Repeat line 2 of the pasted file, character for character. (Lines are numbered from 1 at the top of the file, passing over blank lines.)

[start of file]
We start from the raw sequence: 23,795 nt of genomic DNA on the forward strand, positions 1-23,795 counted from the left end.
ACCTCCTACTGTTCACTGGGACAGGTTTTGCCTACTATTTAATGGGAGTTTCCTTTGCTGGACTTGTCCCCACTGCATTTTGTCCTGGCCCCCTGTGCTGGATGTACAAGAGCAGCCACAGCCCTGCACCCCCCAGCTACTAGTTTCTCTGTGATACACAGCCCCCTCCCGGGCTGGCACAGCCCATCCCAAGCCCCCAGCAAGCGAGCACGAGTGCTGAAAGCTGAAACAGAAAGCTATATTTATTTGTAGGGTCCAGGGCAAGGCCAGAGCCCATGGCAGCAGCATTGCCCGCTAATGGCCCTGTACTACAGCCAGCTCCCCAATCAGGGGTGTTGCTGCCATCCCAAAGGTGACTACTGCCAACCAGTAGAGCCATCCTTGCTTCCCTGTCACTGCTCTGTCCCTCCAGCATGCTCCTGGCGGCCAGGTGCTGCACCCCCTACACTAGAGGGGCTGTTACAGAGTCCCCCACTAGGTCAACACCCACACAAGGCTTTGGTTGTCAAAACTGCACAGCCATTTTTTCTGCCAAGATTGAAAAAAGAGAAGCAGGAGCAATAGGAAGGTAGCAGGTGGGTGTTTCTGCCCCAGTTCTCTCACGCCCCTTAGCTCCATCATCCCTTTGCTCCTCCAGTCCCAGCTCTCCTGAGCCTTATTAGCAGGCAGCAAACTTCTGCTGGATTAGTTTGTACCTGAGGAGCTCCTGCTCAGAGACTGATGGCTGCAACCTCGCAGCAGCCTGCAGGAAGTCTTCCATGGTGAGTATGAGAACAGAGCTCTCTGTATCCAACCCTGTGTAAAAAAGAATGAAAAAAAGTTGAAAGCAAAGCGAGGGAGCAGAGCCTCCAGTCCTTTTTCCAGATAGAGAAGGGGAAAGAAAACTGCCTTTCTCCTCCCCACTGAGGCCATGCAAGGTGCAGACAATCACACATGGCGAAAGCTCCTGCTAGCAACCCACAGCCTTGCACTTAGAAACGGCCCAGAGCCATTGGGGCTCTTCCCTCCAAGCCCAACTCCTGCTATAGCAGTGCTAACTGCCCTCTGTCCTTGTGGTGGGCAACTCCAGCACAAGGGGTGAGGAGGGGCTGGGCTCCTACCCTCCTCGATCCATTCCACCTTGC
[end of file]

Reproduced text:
ACCTCCTACTGTTCACTGGGACAGGTTTTGCCTACTATTTAATGGGAGTTTCCTTTGCTGGACTTGTCCCCACTGCATTTTGTCCTGGCCCCCTGTGCTGGATGTACAAGAGCAGCCACAGCCCTGCACCCCCCAGCTACTAGTTTCTCTGTGATACACAGCCCCCTCCCGGGCTGGCACAGCCCATCCCAAGCCCCCAGCAAGCGAGCACGAGTGCTGAAAGCTGAAACAGAAAGCTATATTTATTTGTAGGGTCCAGGGCAAGGCCAGAGCCCATGGCAGCAGCATTGCCCGCTAATGGCCCTGTACTACAGCCAGCTCCCCAATCAGGGGTGTTGCTGCCATCCCAAAGGTGACTACTGCCAACCAGTAGAGCCATCCTTGCTTCCCTGTCACTGCTCTGTCCCTCCAGCATGCTCCTGGCGGCCAGGTGCTGCACCCCCTACACTAGAGGGGCTGTTACAGAGTCCCCCACTAGGTCAACACCCACACAAGGCTTTGGTTGTCAAAACTGCACAGCCATTTTTTCTGCCAAGATTGAAAAAAGAGAAGCAGGAGCAATAGGAAGGTAGCAGGTGGGTGTTTCTGCCCCAGTTCTCTCACGCCCCTTAGCTCCATCATCCCTTTGCTCCTCCAGTCCCAGCTCTCCTGAGCCTTATTAGCAGGCAGCAAACTTCTGCTGGATTAGTTTGTACCTGAGGAGCTCCTGCTCAGAGACTGATGGCTGCAACCTCGCAGCAGCCTGCAGGAAGTCTTCCATGGTGAGTATGAGAACAGAGCTCTCTGTATCCAACCCTGTGTAAAAAAGAATGAAAAAAAGTTGAAAGCAAAGCGAGGGAGCAGAGCCTCCAGTCCTTTTTCCAGATAGAGAAGGGGAAAGAAAACTGCCTTTCTCCTCCCCACTGAGGCCATGCAAGGTGCAGACAATCACACATGGCGAAAGCTCCTGCTAGCAACCCACAGCCTTGCACTTAGAAACGGCCCAGAGCCATTGGGGCTCTTCCCTCCAAGCCCAACTCCTGCTATAGCAGTGCTAACTGCCCTCTGTCCTTGTGGTGGGCAACTCCAGCACAAGGGGTGAGGAGGGGCTGGGCTCCTACCCTCCTCGATCCATTCCACCTTGC